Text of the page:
Is it a restaurant? Is it an event space? Is it a home for cutting edge cultural programming? These are the questions that arise when the multipurpose venue known as Elysian in Frogtown comes up in conversation. The answer is: all of the above, and then some.
Any attempt to describe Elysian in Twitter-friendly brevity would be futile, as well as selling this place short. But fans of unconventional restaurant experiences can see for themselves this Monday, July 14, when co-owner David Thorne cooks his first public dinner in Elysian's new beautiful, slick kitchen, designed in collaboration with local Frogtown firm RAC Design Build. Thorne's menu will include a choice of local sea bass with poached cucumber, daikon, snap peas, purple barley and opal basil; or duck breast with plum, radish, blackened escarole, black rice, walnut and pickled ginger. Dessert will be an apricot tart served with rosewater cream and pistachio.
“The kind of ethos we've developed in terms of how people come and sit [is], we're not pressuring anyone to get out, we're not trying to flip the tables,” Thorne explains. “The idea is to allow a different kind of atmosphere, where as a diner you're not hustled.” Thorne is a mostly self-trained cook, save for two months worth of professional courses he took in New York City followed by restaurant kitchen line work.
A bit of background: Julia Meltzer and David Thorne, both accomplished artists, moved to a dead-end industrial street in Elysian Valley along the north bank of the Los Angeles River, AKA Frogtown, over a dozen years ago. The couple renovated what had been a functioning porcelain mold factory into their home (which it no longer is) and creative space in a quiet pocket of Los Angeles not known even to those who pass through it regularly when zooming along Fletcher between Silver Lake and Atwater. (This was back when the Hostess factory was still functioning, years before the massive building recently became acquired by Modernica Furniture and a portion of it leased to Good Eggs.)
Elysian as a physical place and as a concept has evolved in the years since Meltzer and Thorne settled into the neighborhood, with the latest stage including a brand new professional kitchen for Thorne to cook his twice monthly — but soon likely to increase in frequency — “Night In” series he began in 2012. (The limited seating dinners, however, take place both indoors around chic communal picnic-style tables, or outside in Elysian's stunning steel-framed garden area.) Instead of using what used to be “a little domestic kitchen” and four burners, there's now room to expand the concept and $42 prix fixe menus. Aspects of the business have been more professionalized with the remodel, yet Elysian retains its highly personal, idiosyncratic feel.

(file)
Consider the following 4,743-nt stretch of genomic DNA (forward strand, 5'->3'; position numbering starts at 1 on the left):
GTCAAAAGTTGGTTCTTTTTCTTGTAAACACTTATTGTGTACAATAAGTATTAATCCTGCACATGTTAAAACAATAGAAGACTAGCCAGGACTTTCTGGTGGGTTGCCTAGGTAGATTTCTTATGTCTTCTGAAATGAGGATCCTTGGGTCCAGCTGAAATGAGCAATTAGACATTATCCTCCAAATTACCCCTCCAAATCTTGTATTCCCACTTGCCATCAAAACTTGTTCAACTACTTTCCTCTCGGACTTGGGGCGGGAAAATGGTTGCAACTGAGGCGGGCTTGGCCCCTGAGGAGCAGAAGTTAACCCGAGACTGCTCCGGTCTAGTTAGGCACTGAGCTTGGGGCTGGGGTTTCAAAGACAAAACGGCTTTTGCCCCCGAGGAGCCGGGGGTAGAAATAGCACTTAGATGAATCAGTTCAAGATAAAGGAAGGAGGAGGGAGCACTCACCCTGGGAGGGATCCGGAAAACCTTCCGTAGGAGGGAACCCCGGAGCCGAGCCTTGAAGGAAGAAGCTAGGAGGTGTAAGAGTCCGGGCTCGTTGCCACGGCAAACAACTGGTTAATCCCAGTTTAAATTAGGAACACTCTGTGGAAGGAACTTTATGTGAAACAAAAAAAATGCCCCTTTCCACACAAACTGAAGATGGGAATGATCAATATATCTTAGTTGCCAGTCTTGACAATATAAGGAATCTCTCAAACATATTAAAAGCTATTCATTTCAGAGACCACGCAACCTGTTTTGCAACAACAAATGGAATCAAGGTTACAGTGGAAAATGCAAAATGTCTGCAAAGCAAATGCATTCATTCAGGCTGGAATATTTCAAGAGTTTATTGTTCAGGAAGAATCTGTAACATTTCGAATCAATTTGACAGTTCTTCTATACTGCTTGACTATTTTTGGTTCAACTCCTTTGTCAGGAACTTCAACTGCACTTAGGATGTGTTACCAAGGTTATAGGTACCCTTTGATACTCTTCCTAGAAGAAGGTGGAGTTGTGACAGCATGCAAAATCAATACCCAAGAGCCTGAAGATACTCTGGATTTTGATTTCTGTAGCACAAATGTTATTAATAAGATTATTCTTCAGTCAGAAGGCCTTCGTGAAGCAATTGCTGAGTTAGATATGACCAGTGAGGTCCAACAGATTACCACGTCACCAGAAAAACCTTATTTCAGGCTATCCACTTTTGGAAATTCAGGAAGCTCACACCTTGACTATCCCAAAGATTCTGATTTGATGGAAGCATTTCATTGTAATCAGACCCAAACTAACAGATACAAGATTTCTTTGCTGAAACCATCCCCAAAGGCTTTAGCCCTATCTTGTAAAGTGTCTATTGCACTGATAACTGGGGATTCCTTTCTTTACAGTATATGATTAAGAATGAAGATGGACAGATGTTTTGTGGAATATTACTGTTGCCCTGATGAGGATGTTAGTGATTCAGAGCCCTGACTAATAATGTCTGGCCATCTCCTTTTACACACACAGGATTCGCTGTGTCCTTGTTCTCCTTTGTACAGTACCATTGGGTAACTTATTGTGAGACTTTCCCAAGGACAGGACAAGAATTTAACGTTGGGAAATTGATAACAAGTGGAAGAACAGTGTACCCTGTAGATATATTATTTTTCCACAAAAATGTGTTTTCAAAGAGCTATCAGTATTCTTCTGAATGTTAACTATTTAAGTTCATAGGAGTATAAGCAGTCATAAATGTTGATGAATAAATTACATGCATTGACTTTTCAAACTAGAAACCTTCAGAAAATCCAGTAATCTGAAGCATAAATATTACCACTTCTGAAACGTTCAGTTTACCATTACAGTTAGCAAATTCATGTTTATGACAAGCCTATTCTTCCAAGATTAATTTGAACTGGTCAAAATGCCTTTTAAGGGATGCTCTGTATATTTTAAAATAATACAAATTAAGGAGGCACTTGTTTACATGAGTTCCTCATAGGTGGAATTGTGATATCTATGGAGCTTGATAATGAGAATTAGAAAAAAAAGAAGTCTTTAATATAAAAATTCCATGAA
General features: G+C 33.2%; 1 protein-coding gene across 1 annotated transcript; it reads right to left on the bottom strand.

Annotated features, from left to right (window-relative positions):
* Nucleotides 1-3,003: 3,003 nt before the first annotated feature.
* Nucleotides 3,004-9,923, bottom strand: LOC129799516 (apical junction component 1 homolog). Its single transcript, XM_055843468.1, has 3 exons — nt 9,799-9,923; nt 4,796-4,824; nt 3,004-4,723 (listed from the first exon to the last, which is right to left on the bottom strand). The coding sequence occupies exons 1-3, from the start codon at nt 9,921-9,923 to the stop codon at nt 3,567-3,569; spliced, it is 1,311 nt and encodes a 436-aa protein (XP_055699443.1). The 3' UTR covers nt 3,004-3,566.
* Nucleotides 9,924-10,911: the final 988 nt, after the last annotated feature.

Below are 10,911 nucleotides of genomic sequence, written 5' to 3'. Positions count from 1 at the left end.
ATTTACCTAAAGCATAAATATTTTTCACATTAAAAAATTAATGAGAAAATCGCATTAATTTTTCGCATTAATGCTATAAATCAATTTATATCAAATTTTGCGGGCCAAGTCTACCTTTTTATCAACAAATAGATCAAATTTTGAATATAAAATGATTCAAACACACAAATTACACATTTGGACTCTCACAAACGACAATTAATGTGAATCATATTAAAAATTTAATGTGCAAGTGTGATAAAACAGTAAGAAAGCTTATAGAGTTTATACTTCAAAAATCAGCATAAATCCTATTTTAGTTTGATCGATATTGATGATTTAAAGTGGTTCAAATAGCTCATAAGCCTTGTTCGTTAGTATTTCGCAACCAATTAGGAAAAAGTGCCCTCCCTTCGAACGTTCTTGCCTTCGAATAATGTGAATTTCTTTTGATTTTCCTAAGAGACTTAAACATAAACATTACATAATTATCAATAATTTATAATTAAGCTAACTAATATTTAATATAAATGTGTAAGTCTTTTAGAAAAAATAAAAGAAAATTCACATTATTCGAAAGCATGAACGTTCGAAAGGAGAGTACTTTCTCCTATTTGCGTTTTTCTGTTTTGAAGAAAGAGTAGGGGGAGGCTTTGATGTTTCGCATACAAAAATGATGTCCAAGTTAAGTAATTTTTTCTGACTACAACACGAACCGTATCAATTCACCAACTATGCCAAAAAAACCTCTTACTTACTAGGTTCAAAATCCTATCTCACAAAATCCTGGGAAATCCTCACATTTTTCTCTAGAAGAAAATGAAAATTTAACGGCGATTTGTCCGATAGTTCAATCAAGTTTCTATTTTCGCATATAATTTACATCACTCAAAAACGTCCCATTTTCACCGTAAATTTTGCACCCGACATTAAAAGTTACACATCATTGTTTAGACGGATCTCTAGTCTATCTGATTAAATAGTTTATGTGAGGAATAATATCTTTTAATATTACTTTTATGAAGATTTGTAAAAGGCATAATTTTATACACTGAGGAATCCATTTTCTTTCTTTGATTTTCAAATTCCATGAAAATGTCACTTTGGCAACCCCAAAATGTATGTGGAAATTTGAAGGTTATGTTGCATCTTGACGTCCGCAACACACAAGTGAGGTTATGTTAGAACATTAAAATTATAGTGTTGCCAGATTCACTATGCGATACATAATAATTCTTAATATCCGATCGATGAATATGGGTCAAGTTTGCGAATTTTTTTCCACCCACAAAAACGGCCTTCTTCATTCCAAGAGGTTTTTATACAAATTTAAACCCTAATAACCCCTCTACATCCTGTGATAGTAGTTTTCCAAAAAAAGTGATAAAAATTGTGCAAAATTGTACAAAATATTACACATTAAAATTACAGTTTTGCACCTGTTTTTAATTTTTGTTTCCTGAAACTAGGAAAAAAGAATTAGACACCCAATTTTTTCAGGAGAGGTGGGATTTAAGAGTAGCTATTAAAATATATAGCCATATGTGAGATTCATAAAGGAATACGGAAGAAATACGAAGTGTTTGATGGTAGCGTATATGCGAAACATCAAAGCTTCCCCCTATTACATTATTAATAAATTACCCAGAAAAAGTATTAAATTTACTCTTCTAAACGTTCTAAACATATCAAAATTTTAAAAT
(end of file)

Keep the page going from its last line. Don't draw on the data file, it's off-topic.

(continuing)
The team also plans to “develop a more curated kitchen” and invite chefs to experiment with in-progress menus and potential restaurant ideas, along the lines of the former Test Kitchen. (In this case, given the proprietors' backgrounds and context, Thorne's word choice is indeed appropriate.) Because Elysian still functions as a popular special events venue, however, Night In dinners generally don't take place on weekends, except for the occasional times Thorne will block out to cook for a mixed crowd of many Elysian regulars, instead of renting it out for weddings and other private events.
Thorne hopes to boost the number of dinners, but “it's going to be more intermittent” than a typical restaurant. (Again, categorization is elusive here.) Kayaking and other new uses of the L.A. River, including a consistent Cafecito Organico presence and the new Frog Spot hub, means brunch would be a natural fit. Elysian put on a pop-up brunch earlier this year, which he says “was crazy. People love brunch.” Stay tuned for more developments in that department, too.
Meltzer's arts organization, Clockshop, is based out of Elysian and hosts guest speakers, film screenings, and other events such as the forthcoming My Atlas series about women and travel, and the recent L.A. River campout, since Elysian's proximity to the L.A. River influences much of Clockshop's work. She has intriguing plans for the fall, which will take advantage of Elysian's improved food prep facilities, featuring three weekends focused on the Jewish and Arab diasporas. Leading scholars and artists have been invited to participate, and chefs will join Thorne to explore specific cuisines. “It will be eclectic, but centered around bringing people here to eat this food,” Meltzer says.
While Elysian is a draw for diners, viewers, revelers, and engaged cultural participants who may or may not live nearby, Meltzer and Thorne think and act carefully about Elysian's role in a quickly changing area. At some point, they might add to Elysian's long roster of uses a place for neighborhood residents to offer the food they personally know best and excel at creating. “We want to be conscious about not being some new thing that's coming in and not serving people who actually live here,” Meltzer says.